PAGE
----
As I mentioned in my previous post, Amy's grandmother passed away earlier this week and Amy took a flight out to Colorado the following day to be with her family. I, of course, followed suit and arrived here on the 29th after getting everything at home arranged with the dog and cat, and celebrating my birthday with my family.
Whenever I have to take a flight anywhere, it is usually my time to catch up on some reading. I usually don't read much outside of box scores, sports articles, and the occassional blog, so I somewhat look forward to this time. I've been in a rut the last few trips, reading the cop stories of Stuart Woods, which are light and easy to read. I've read about 10 of his books now, and just finished "Reckless Abandon" on the flight over.
Recognizing the impending boredom of my one week stay here in Colorado, I realized a new book (or three) would be needed, so Amy's family was nice enough to drive me to a used book store to locate a few others. I immediately went to my fallback, and grabbed Stuart Woods' "Swimming to Catalina" and then began searching the store for something new and different.
It is at this time that I saw a section labelled "Occult." Well, that sounds like something new and different for sure. Most of the books were about UFOs and Roswell, but then I saw it...the book I had actually been wanting to look into for some time...L. Ron Hubbard's "Scientology: The Fundamentals of Life."
After seeing the South Park episode about Scientology, I have been curious as to what exactly the whole thing was about...it couldn't be about the alien creatures they talk about, right?! Plus, anything that can drive a man like Tom Cruise insane is worth purusing...I mean this is the guy who got over Goose's death to save Iceman from the MIGs, dammit. So, I grabbed the book as well as a book about the power and mystery of Pyramids, and was on my way.
I read pretty quickly, when I actually read, and within a few hours I have completed this piece of garbage, disgusted that I wasted $2.50 on it in the first place. Allow me to enlighten everyone.
To begin with, I was a psychology major in college and have some pretty strong, though very loose (I strongly believe that organized religion and rules are bullshit) beliefs of my own, so I'm likely not L. Ron's target audience for this. Within a few 'chapters', about 30 rules or concepts have been discussed, each one very simplistic in nature, though organized in a way to confuse the reader. Some of the ideas are foundations of psychology, though they are intermingled with completely absurd thoughts as if both are to be considered fact.
Having lied often in my life, especially when dealing with clients, I recognized this technique immediately. Let me explain: Say you want to lie to someone and you want it to seem true or believable. The easiest way to help validate the lie is to encircle it with undeniable truths. To the listener or reader, they hear a bunch of things that they agree with and therefore lump the other crap in with it and take for granted that it must be true as well. Well played, L. Ron, well played. But wait, what else have we here?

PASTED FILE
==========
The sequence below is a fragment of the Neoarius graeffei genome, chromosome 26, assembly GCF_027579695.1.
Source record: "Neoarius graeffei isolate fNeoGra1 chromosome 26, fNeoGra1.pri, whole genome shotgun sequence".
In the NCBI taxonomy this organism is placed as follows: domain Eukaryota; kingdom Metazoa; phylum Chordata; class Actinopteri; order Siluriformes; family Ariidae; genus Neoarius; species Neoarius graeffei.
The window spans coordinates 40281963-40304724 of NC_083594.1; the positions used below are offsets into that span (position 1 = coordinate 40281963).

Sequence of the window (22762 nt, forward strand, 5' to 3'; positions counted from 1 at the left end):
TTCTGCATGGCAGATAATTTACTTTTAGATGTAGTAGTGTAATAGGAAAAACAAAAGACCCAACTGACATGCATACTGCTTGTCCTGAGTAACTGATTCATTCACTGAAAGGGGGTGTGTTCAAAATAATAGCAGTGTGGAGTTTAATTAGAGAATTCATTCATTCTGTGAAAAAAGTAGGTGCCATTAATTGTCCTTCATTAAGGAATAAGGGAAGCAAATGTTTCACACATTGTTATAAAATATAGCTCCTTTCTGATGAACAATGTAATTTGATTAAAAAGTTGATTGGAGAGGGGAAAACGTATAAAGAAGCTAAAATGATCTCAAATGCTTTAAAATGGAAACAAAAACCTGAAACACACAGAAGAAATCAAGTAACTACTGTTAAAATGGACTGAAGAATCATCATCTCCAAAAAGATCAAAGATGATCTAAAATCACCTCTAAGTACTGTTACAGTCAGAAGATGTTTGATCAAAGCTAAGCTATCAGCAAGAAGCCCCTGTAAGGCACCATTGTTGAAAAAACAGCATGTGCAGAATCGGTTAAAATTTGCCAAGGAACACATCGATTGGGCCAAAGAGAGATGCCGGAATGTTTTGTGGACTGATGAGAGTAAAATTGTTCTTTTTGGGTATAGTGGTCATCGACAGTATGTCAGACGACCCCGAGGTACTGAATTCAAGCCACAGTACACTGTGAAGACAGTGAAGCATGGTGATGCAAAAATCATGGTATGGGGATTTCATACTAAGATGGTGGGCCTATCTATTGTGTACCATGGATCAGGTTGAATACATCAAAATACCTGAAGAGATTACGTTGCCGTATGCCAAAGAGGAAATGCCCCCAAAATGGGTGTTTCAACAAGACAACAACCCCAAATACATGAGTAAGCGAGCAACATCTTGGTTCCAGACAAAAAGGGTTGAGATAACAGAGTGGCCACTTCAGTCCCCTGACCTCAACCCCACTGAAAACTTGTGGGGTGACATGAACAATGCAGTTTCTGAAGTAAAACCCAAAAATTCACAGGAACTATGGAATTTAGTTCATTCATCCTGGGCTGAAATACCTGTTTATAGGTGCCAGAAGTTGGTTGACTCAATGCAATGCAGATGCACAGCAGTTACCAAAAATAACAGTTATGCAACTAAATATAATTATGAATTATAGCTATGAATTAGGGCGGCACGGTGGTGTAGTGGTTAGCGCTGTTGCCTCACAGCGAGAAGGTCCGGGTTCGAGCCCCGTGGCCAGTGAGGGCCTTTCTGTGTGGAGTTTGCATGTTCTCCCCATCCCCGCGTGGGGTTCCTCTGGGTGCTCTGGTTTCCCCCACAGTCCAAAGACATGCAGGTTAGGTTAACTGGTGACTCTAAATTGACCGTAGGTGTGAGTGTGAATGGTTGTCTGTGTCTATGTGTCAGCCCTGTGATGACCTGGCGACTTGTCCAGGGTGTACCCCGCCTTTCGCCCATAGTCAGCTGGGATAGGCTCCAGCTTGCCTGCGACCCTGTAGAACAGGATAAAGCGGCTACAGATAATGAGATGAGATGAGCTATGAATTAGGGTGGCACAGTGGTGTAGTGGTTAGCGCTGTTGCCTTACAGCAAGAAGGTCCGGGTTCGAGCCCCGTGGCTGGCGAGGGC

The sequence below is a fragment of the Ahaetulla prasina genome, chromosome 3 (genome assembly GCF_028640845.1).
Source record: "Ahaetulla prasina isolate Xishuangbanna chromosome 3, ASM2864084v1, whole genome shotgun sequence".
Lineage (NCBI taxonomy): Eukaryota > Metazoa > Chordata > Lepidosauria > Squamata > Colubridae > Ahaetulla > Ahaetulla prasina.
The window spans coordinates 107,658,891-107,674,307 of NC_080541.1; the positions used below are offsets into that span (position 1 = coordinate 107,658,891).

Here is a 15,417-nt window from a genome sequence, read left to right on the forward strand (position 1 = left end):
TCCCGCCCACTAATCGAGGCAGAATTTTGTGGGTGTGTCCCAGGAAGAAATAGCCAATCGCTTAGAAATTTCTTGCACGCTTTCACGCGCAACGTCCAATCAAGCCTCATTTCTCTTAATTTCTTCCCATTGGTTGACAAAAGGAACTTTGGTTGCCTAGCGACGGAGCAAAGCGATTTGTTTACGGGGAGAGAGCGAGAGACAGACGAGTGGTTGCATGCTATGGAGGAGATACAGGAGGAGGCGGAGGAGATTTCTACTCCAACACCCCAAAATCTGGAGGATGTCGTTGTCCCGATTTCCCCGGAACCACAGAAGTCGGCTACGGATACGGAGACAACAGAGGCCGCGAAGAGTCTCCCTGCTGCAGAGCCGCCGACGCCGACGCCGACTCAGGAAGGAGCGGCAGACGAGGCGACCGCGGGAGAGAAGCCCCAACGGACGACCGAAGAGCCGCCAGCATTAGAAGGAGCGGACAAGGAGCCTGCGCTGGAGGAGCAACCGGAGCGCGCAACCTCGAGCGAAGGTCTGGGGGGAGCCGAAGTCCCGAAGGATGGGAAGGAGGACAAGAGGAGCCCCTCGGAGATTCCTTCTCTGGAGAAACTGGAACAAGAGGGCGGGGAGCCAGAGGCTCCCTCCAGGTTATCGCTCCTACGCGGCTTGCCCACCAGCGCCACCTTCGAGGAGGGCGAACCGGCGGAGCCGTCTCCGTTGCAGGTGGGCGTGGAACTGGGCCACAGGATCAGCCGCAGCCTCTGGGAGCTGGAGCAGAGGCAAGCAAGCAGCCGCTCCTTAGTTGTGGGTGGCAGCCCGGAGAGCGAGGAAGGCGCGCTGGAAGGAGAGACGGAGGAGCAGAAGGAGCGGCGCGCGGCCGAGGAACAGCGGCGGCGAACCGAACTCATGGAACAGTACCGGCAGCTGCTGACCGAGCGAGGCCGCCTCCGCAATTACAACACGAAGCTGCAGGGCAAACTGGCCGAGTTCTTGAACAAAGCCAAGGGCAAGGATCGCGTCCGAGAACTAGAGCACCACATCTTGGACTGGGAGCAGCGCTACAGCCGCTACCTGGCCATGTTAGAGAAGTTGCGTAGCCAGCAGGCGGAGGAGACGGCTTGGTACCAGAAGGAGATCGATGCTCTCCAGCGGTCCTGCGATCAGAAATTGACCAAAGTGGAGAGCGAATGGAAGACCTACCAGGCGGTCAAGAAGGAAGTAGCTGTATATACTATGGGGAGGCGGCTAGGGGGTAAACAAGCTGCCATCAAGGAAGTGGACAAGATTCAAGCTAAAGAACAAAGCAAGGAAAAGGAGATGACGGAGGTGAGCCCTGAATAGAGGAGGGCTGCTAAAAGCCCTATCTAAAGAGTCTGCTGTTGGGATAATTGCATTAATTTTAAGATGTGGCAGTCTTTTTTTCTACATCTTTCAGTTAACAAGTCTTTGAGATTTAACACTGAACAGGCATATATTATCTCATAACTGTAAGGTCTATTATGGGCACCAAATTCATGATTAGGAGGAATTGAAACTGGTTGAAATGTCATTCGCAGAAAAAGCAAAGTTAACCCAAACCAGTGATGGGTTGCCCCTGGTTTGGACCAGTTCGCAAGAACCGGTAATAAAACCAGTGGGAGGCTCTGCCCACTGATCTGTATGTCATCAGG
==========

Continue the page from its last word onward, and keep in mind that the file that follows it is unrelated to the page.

He's employing the technique of using the anti-negative. This technique was used by Nazis as well as by George Bush in dealing with the war. For Bush, it was the manner with which to prevent anti-war sentiment. He grouped the troops with the war, and to protest against the war would mean to turn your back on the poor troops. Nobody would do that, right? Well, here's the great one, Scientology puts itself in direct contrast with the destruction of the world using nuclear weapons. WHAT??!!!! I kid you not, listen to this shit,
"The primary race of Earth is not between one nation and another today. The only race that matters at this moment is the one being run between Scientology and the atomic bomb. The history of man, as has been said by well-known authorities (who?), may well depend upon which one wins."
Well, I don't want to continue to bore you with this, but needless to say, there was no talk of aliens as South Park had suggested. They did talk about "thetans" which are the spirits that control our mind and body, and pass from one body to the next following death. I'm not gonna argue with this, because many people believe in this sort of thing, though the necessity to give it a new name is pretty funny. I'm naming my new fantasy baseball team the Thetans by the way...don't try and steal it.
Also, I finally realized why only the filthy rich and celebrities are heard of doing this. In order to be a part of this, you need to be "processed" which appears to be a VERY time consuming (i'm talking 25 hours to complete one task) process of stupid and basic question and answer series. And I'm sure no one will sit there and do this with you for that many hours for free?!!
Well, I've ranted enough about that. I enjoy learning about other people's beliefs and such, but this one just seems a bit too hokie and based off of lies and half-truths. Guess I'm not converting...but maybe I'll want to build myself a pyramid tomb????